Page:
Andrew Conway diary: Hair cuts, steaks and training all part of the lockdown life
Thankfully I’ve moved on from the dodgy days of Ian Keatley cutting my hair
Looking back on that one match I played with a mohawk I’m not quite sure what I was thinking. Photo: Billy Stickland/Inpho
Despite the graded easing of restrictions, as things stand hairdressers and barbers won’t be allowed to open again until July 20th. That’s another 11 weeks away. But I’m lucky, I’ve a bit of a microphone head. It’s not a scissors job, it’s a blade job. We can shave it. So Liz has been my hairdresser during the lockdown. And we went with a mohawk. There are no rules anymore!
At one stage I used to shave my head and then there are also a few damning pictures out there of me in my first season with Munster, 2013-14. These were back in the days when my housemate Ian Keatley did my hair.
One day Keats and I decided I’d go for a mohawk. We went for it really aggressively. I played one game against Connacht and, to be honest, it’s horrific. I don’t know how I had the balls to actually go out onto the pitch. It’s astounding.
Thankfully, this mohawk is not as aggressive. A good few of the Munster players get our hair done in Retro Barbers and I bought a razor off their owner, Frank, from his online shop and had it delivered. Liz chatted with him for a little advice and did my hair for the third time during lockdown this week. In fairness, she’s done a good job!
Actually Liz has been upskilling big time. We do our weekly shop every Tuesday and as we have a good few cookbooks at home, for the last five weeks we’ve each picked a meal that we haven’t cooked before. We’re terrible for cooking the same things on repeat.
Come Dine With Me twice a week!
I have to admit she’s definitely winning. She’s been very adventurous, making all sorts, including sushi and she does a chicken and broccoli bake which is unreal. Savage.
With the nice weather, we’ve also been making good use of the barbecue whenever we can. Unlike Conor Murray and a few of the boys with their Kamado Jo barbecues, we have a Webber. And I had a big night with the barbecue last Monday. A big night.
The steaks just went really well. I did them with sweet potato fries in a recipe I saw online. You soak them in cold water for a period of time to get rid of their starch, then throw them in the pan with sunflower oil on a low heat and cook them through before drying them in kitchen towel. Then you reheat the sunflower oil to 180 degrees and put the fries back on to sizzle them.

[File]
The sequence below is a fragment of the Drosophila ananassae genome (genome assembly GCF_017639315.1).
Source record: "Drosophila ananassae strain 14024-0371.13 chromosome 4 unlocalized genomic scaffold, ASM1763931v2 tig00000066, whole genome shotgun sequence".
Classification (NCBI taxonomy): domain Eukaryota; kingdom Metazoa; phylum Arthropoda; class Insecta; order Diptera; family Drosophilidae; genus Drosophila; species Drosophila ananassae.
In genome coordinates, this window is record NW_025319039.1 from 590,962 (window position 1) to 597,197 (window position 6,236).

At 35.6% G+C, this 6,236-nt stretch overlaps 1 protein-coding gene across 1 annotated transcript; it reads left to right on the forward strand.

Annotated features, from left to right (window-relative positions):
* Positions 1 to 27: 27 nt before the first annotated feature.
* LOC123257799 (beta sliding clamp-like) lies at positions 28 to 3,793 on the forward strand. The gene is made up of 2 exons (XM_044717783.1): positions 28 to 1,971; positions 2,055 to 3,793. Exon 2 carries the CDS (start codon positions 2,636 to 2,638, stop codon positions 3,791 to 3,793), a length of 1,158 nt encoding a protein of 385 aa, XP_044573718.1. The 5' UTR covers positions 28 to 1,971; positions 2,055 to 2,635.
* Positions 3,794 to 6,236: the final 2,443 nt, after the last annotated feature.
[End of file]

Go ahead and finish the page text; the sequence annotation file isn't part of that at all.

It was top class, if I say so myself, and we had enough left over for steak sandwiches on Tuesday which was even better. I have since acquired a thermometer as well, so I’m slowly but surely getting all the gimmicks to go with the barbecue.
Training has been pretty good. I’ve found the right balance between training hard and maintaining variety. This is the seventh week and it was becoming repetitive, even manipulating the sessions with the same equipment. But the Munster strength & conditioning coaches have been very supportive. They are happy for us to change things up and they’ve sent on new or changed programmes.
They’ve also said that if I feel like doing one particular thing on a given day, then go with it, and don’t worry too much about it. That takes the anxiety out of it, or any fear that you might not be doing the right things in training.
Normally, we would be on a specific schedule when we go to the gym in the High Performance Centre in the UL. We’re told what to do and that’s what we’re used to, which was the route I took at the start - making sure I did everything exactly by the book. So I’m learning not to be guilty or anxious if I veer away a little from doing things as prescribed in a weights session. Just go with the flow.
Overall, I’ve had the odd day when you just feel like you don’t know what’s going on. Whether you wake up on the wrong side of the bed or something in your day leaves you scrambling and felling like you’ve taken on too much. It’s hard to pinpoint what it is.
I’m so used to having specific targets. Matches. Making goals and then chasing after them. Trying to get into the Irish starting team. Looking ahead at tours. Now, not knowing what’s ahead is a bit weird. At times your mind goes wild and you’re questioning what’s ahead. But I’d say 90 per cent of the time I’m all good.
This is what it is, and take the positives out of it.
In recent years, focusing on the day to day has worked well for me. Whenever you focus your attention on short-term goals it helps you from not overthinking things which are in the longer term.
This week, myself and Liz both got our cars washed because, not having moved from their spots, the birds had left a few presents.
It’s the small things we’ve all come to miss, but I’m really looking forward to driving down to the west coast of Clare when this is all over.